Xavier DeGroat, an autism advocate and Michigan college student, just finished what is believed to be a historic experience as the first White House intern with autism.
“It means a lot that I interned at the White House and became the first autistic White House intern,” the 30-year-old told Fox News in an interview published Thursday.
DeGroat believes he is the first documented White House intern formally diagnosed with the disorder, based on archival research conducted alongside the White House Historical Association and the Library of Congress.
The Lansing, Mich., native went on to tell the network that he had “always kind of thought of” breaking barriers in the White House, saying it would help him “inspire other people to not let their disability stop them from going after high-profile or high-up things.”
DeGroat’s three-month internship began in September, during which he was assigned to the presidential correspondence office responding to letters people wrote to the commander-in-chief.
While he didn’t have regular contact with President Trump, the two have met twice.
The first time, DeGroat explained, was through their mutual connection, Rudy Giuliani, who arranged a sit-down between the two in the Oval Office back in August 2019.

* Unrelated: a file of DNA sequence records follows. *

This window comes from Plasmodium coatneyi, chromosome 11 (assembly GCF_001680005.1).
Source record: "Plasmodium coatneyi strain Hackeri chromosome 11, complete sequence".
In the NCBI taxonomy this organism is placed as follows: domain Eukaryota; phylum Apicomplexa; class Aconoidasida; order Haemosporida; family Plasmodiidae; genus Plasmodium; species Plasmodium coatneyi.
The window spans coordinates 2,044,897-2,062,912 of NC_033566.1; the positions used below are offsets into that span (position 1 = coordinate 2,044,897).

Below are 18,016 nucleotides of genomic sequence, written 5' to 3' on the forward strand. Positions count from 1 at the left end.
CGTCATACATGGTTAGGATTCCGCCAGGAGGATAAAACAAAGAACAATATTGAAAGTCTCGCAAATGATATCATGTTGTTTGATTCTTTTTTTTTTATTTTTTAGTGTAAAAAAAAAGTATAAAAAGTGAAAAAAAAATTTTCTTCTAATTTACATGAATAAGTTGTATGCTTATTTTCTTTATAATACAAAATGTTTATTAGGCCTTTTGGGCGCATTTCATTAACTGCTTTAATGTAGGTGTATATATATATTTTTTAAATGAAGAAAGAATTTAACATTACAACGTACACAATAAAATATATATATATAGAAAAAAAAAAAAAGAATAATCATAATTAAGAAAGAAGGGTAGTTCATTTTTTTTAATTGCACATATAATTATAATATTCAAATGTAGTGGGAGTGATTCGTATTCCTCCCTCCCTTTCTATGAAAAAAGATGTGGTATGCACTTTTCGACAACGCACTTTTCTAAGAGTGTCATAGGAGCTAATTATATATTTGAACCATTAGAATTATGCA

Asked about the meeting and their relationship, Giuliani described DeGroat as “my hero.”
“[Trump] really liked him,” the president’s personal attorney recalled. “He actually said in the middle of the conversation, ‘If you hadn’t told me, I wouldn’t have known that you were autistic.’”
DeGroat, according to Giuliani, responded to Trump with a smile, warning, “If I started calling you up, you would know I was autistic. I would just call you all the time.”
Giuliani went on to say that DeGroat and others with autism being included in workspaces and the White House is a benefit to all.
“I think he’s been good for the president and good for the White House. A lot of people have no exposure to people with autism. Or they don’t even realize they’re having it. And once they do, they almost always come away with a very different view of it, and a much more understanding view of it,” the former New York City mayor went on to say, referencing his internship.
DeGroat was able to meet the president on one other occasion, when he received a quick photo op with Trump along with other interns.
As for what he’ll do next, DeGroat told the network he wants to advise presidents on autism the way the late Rev. Billy Graham provided spiritual counsel to commanders-in-chief.
“The White House, at this point, is going to be my permanent institution that I work with to make differences for people on a spectrum. I know this sounds interesting or weird, but have you ever heard of Billy Graham? I want to be considered the evangelist for autism to all presidents in the future,” he said.